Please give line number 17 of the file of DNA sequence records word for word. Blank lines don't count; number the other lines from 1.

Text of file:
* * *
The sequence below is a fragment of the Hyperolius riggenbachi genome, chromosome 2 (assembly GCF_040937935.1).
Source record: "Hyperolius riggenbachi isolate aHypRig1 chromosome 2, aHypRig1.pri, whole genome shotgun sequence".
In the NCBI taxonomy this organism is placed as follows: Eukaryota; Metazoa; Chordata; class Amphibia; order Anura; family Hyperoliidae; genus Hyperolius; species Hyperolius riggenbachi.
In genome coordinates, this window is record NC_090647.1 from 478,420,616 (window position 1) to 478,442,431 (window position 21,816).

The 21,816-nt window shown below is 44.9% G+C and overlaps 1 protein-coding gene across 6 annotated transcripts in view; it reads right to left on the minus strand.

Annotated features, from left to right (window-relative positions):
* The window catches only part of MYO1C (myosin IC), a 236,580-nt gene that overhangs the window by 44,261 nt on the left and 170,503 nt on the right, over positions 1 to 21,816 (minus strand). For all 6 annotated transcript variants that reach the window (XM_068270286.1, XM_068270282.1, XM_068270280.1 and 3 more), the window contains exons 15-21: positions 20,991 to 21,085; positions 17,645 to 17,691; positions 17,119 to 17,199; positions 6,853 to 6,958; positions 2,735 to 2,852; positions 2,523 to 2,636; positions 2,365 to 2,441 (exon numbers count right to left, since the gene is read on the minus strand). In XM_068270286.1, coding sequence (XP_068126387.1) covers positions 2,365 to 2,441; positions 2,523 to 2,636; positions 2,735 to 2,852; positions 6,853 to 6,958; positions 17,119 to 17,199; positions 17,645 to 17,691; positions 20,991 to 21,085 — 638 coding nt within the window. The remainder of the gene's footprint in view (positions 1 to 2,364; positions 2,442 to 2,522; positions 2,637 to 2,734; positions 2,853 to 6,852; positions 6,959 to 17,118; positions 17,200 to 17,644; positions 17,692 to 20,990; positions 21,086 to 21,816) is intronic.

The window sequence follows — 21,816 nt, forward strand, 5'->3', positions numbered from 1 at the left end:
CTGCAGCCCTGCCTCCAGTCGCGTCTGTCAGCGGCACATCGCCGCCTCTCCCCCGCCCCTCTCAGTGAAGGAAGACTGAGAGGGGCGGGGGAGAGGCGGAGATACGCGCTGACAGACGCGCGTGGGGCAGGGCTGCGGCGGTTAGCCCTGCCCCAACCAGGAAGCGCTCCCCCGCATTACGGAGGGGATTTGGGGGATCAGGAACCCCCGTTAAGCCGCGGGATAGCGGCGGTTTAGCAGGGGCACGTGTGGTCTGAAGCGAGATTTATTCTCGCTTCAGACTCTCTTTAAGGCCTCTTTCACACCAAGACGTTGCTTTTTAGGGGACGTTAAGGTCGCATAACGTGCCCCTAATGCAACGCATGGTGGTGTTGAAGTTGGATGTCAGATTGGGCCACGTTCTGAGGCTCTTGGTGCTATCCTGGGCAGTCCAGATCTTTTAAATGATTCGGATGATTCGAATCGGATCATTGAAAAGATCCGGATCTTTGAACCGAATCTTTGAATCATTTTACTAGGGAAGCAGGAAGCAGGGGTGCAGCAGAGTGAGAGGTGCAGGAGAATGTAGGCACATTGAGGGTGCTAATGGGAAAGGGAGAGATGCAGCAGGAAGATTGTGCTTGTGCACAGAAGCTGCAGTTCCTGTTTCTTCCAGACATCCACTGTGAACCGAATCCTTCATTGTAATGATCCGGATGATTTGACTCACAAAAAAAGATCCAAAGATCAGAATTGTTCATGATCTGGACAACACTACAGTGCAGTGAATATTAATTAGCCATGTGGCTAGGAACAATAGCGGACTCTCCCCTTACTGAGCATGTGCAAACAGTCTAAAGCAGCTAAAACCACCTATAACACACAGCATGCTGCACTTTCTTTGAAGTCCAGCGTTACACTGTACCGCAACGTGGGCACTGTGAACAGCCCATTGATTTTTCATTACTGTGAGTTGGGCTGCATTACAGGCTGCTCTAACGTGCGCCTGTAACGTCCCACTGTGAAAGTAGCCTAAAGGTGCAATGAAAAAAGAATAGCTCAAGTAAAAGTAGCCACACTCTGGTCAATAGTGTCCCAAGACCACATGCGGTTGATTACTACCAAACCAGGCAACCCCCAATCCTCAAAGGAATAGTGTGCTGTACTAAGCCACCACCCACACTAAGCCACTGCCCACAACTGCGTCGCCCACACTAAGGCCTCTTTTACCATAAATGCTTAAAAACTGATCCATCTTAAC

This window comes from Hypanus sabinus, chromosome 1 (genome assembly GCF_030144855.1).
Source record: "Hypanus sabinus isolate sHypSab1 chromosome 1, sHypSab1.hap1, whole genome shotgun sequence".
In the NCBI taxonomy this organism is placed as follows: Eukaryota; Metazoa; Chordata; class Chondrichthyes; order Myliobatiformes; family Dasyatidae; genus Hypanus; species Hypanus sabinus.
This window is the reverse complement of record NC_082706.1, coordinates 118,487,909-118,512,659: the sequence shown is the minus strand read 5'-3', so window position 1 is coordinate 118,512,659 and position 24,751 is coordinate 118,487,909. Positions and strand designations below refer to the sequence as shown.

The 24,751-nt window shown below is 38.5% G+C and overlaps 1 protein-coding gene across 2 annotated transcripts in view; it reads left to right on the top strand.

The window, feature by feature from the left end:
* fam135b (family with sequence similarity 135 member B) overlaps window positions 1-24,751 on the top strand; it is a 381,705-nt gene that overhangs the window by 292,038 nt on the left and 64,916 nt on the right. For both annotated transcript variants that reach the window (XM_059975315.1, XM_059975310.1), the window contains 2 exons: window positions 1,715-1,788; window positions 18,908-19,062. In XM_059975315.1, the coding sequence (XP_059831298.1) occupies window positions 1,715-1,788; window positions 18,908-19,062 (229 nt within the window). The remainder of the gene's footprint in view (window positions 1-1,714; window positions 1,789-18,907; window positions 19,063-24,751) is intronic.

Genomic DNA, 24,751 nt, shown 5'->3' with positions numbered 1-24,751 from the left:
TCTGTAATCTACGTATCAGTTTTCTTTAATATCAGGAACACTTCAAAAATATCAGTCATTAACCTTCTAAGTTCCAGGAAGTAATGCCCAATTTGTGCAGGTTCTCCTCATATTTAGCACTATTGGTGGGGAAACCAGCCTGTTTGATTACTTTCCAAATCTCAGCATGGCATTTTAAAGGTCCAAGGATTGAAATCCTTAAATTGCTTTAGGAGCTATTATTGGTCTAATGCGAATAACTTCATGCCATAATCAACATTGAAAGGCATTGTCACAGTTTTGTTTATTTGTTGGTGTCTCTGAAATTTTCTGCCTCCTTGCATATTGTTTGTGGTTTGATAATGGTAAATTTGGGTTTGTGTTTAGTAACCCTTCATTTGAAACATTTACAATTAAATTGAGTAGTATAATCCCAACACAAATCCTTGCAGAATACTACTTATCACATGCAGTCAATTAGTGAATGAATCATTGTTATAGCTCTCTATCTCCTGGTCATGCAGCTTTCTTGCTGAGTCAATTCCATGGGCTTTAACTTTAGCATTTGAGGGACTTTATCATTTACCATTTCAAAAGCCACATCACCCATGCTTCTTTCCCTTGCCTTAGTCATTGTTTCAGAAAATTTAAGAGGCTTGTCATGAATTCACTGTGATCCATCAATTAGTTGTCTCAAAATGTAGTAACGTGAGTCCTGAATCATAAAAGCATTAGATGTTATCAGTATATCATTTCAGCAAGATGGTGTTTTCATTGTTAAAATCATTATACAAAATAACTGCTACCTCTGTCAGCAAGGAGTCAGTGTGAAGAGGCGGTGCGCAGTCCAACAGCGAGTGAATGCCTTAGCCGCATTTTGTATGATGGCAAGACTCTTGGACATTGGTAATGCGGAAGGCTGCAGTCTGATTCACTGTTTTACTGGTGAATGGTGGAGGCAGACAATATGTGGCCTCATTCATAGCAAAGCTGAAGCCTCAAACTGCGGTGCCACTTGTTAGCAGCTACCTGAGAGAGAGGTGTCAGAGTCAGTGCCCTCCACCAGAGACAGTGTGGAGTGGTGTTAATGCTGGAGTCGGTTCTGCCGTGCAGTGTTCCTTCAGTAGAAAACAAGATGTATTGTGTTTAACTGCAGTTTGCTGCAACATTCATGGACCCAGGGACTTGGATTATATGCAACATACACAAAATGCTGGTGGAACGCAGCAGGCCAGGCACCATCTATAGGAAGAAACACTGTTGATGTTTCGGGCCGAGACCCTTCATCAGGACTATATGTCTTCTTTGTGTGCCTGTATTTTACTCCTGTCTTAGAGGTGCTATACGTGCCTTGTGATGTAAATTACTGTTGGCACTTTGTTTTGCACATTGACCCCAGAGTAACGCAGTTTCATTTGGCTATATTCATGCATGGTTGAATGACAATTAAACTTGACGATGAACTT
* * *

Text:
Genomic DNA, 24,751 nt, shown 5'->3' with positions numbered 1-24,751 from the left: